3.8. Statistical analysis

Statistical analyses were performed using GraphPad Prism software (version 8). Differences in DNA amplicon abundances, tick engorged weights, or weights of egg clutches were calculated using the t-test. The values were considered statistically significant with p<0.05 denoted as *, p<0.005 denoted as **, and p<0.0001 denoted as ****.

4. Results

4.1. Reduction of Midichloria mitochondrii abundance in Ixodes ricinus ovaries is achieved by feeding ticks tetracycline during ex vivo membrane blood feeding

We previously determined that ovaries of I. ricinus females were virtually exclusively colonized by a single bacterial species, M. mitochondrii (Guizzo et al., 2020). As a proxy for the effectiveness of bacterial clearance from fully engorged I. ricinus females, we determined the relative amounts of M. mitochondrii in tick ovaries (Figure 1A). First, we performed a one-time microinjection of fully engorged I. ricinus females with tetracycline in a concentration series, and quantified levels of M. mitochondrii three and six days after feeding (and injection). At both time-points, there was no reduction in levels of M. mitochondrii in tick ovaries (Figure 1B). To increase the overall dosage of tetracycline achieved in ticks, we performed ex vivo tick membrane blood feeding supplemented with two different concentrations (50 µg/mL and 5 µg/mL; final concentrations) of tetracycline. With this approach, we achieved a significant reduction in M. mitochondrii levels in tick ovaries, three and six days after engorgement (Figure 1C). We noted, however, that at higher concentration of tetracycline, these I. ricinus females were less successful than control ticks in their capacity to fully engorge (see below).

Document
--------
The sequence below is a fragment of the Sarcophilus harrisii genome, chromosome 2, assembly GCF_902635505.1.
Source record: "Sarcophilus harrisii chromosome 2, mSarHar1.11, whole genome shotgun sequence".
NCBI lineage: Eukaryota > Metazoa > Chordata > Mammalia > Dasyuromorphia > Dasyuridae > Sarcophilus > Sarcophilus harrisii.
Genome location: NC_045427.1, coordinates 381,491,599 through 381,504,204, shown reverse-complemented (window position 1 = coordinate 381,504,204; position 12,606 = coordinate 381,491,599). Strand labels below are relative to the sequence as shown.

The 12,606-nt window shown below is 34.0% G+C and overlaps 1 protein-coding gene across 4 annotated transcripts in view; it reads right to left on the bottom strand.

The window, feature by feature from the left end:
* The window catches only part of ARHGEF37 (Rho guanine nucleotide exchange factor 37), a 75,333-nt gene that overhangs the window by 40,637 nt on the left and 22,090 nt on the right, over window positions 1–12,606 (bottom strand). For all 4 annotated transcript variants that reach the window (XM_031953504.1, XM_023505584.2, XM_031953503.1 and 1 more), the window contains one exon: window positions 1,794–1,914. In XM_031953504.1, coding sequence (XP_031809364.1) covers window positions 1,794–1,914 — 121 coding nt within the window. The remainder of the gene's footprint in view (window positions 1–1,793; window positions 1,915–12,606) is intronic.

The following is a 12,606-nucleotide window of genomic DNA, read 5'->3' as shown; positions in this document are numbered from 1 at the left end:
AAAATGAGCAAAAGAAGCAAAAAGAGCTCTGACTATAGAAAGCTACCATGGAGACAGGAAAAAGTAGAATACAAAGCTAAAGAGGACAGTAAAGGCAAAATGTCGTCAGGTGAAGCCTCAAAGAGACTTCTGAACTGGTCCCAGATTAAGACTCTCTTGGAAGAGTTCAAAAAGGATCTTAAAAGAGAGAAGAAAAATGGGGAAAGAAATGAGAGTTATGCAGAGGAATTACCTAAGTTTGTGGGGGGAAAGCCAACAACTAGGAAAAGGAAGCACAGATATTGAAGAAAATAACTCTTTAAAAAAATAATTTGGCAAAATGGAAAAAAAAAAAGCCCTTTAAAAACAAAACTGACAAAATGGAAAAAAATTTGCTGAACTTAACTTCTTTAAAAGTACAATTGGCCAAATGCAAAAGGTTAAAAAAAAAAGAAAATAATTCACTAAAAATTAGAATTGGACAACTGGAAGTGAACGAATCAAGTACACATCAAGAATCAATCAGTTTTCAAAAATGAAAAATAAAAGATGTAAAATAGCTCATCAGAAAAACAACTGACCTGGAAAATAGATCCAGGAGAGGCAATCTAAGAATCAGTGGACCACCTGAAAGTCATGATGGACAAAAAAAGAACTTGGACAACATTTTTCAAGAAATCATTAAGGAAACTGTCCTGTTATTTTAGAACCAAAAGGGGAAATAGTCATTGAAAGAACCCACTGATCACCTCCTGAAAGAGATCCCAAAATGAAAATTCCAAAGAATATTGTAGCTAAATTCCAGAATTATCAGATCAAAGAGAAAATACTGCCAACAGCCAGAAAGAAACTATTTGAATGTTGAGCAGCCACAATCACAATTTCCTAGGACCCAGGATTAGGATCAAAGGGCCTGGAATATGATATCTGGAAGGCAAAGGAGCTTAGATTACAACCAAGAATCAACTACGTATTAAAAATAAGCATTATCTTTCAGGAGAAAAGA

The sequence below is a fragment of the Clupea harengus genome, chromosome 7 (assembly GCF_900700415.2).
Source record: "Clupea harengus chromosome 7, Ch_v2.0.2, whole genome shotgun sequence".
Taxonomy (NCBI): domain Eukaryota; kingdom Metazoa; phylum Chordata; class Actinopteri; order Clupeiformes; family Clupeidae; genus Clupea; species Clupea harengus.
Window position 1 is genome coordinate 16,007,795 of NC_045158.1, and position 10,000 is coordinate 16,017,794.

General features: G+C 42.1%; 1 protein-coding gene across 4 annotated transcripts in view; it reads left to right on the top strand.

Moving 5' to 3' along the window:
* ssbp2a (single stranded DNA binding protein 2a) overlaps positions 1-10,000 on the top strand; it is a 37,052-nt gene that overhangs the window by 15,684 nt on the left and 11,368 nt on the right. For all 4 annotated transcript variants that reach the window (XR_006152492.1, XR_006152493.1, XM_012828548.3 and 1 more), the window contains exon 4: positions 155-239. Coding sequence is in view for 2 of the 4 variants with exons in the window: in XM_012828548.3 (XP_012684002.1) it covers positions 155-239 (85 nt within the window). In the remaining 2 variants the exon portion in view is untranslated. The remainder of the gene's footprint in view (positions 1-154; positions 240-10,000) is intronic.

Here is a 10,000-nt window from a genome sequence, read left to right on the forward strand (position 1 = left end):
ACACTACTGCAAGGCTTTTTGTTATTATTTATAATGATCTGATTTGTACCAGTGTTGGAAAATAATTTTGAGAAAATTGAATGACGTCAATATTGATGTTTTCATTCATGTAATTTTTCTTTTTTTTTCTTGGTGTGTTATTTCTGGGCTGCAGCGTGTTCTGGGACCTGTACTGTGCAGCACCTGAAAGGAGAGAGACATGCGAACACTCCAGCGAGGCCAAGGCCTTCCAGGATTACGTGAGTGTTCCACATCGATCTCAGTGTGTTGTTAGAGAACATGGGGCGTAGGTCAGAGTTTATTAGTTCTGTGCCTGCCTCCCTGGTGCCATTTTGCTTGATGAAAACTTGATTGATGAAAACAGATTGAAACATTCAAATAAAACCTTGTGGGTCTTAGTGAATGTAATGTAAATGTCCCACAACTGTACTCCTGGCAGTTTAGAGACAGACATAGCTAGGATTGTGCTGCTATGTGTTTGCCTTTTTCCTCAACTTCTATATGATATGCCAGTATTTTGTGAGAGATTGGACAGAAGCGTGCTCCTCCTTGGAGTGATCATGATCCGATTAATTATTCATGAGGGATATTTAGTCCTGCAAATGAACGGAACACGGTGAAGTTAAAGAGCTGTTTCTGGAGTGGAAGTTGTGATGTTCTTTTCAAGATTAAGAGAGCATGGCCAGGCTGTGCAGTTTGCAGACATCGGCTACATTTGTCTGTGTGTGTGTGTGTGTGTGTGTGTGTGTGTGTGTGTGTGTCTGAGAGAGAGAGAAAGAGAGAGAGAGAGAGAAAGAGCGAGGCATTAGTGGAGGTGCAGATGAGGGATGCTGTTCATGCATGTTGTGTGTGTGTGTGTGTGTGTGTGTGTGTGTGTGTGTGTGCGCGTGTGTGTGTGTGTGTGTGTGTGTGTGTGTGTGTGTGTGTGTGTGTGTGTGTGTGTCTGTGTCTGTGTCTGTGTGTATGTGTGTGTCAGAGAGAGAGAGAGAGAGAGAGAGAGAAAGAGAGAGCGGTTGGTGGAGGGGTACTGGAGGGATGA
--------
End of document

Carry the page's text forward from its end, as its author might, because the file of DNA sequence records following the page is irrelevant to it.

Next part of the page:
Figure 1 (A) Scheme of tetracycline antibiotics (ATB) administration (microinjection or ex vivo membrane feeding) and a timeline of DNA extraction from tick ovaries after tick detachment (AD). (B) Microinjection. Real-time PCR on DNA extracts from individual tick ovaries determining the levels of Mitochondria mitochondrii upon tetracycline microinjection into hemolymph of Ixodes ricinus females fully engorged in vivo. (C) Membrane feeding. Real-time PCR on DNA extracts from individual tick ovaries determining the levels of M. mitochondrii upon tetracycline supplementation of blood meal during ex vivo membrane feeding of I. ricinus ticks. (B, C) Stock concentrations of tetracycline are shown. Mean and SEM are shown, (B) n = 3 ticks, (C) n ≥ 9 ticks. T-test analysis: **p < 0.005; ****p < 0.0001; n.s., not significant.

4.2. Tetracycline inhibits proteosynthesis in tick mitochondria